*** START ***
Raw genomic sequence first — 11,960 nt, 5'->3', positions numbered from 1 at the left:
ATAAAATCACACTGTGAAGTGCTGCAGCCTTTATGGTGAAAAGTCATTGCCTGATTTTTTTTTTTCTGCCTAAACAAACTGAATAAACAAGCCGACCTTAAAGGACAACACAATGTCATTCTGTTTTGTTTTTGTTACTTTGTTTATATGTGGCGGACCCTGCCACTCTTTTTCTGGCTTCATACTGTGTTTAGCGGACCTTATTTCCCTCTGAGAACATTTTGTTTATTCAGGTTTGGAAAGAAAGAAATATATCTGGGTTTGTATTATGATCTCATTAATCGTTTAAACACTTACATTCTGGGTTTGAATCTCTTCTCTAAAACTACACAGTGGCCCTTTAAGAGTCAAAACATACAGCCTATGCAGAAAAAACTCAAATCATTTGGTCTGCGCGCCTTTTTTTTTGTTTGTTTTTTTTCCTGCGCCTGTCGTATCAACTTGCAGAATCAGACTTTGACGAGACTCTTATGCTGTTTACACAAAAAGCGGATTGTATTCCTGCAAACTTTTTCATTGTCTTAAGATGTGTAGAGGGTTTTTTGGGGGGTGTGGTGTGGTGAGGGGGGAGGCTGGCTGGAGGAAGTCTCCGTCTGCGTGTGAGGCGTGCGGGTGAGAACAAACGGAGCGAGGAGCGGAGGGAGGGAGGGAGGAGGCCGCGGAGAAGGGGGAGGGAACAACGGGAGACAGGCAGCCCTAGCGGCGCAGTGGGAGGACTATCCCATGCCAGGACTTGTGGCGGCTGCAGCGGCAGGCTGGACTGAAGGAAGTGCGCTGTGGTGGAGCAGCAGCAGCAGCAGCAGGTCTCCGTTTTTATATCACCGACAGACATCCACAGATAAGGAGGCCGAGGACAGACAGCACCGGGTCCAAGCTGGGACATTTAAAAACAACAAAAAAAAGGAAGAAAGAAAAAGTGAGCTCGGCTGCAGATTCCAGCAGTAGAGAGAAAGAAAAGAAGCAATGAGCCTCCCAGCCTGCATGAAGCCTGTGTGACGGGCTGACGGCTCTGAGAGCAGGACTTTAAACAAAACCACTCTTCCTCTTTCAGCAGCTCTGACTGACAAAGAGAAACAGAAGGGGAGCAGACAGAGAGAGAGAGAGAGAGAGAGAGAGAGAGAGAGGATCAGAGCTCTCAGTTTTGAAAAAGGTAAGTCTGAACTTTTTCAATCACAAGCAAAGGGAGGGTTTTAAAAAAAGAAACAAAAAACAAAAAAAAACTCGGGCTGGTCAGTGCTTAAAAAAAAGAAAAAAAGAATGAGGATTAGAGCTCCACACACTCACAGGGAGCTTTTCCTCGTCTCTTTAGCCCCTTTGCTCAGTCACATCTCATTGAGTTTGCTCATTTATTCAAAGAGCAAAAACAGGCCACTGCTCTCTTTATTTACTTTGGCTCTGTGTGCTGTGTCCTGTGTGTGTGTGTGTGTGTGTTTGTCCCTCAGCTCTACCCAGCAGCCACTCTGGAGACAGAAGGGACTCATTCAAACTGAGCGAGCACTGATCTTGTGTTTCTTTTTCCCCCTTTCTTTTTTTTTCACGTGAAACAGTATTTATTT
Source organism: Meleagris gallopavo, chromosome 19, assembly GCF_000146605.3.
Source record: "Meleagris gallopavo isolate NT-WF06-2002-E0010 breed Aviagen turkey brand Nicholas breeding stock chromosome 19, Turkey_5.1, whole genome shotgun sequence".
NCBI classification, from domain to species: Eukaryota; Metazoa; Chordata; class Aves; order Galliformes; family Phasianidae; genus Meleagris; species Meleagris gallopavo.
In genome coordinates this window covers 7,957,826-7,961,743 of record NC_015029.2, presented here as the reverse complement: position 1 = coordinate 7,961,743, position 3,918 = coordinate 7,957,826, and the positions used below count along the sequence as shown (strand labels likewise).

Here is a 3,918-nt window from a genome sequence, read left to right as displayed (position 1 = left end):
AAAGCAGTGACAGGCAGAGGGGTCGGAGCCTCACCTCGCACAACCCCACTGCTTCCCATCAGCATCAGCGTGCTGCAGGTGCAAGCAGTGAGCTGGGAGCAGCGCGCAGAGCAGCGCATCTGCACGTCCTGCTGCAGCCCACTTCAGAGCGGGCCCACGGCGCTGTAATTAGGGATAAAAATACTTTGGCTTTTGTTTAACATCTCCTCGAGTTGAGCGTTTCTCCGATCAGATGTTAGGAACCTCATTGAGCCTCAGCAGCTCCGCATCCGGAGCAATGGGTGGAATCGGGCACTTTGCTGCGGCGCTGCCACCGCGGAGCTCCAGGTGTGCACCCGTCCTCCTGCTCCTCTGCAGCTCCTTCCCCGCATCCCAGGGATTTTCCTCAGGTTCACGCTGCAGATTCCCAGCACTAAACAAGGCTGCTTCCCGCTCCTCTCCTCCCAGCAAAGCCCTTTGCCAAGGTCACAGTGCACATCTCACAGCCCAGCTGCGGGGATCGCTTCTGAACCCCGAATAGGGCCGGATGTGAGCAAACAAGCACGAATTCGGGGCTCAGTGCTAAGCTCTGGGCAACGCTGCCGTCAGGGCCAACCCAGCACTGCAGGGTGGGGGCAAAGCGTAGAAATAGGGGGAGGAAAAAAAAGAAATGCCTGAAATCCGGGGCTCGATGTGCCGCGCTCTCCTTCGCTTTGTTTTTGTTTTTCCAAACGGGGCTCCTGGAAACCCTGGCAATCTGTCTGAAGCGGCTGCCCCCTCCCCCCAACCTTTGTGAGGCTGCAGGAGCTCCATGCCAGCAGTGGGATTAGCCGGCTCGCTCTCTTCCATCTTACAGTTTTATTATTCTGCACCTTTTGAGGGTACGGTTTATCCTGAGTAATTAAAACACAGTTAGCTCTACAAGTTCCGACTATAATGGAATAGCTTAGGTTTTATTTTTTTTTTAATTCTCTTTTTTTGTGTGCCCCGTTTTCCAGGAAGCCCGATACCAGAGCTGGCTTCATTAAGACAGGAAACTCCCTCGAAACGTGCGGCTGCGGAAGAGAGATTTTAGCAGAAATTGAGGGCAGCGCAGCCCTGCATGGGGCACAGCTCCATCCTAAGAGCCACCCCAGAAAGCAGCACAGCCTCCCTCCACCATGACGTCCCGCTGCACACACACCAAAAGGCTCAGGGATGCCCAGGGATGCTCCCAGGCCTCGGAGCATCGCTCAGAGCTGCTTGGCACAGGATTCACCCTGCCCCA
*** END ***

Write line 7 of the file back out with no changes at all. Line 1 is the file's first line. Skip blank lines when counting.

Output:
Here is a 3,918-nt window from a genome sequence, read left to right as displayed (position 1 = left end):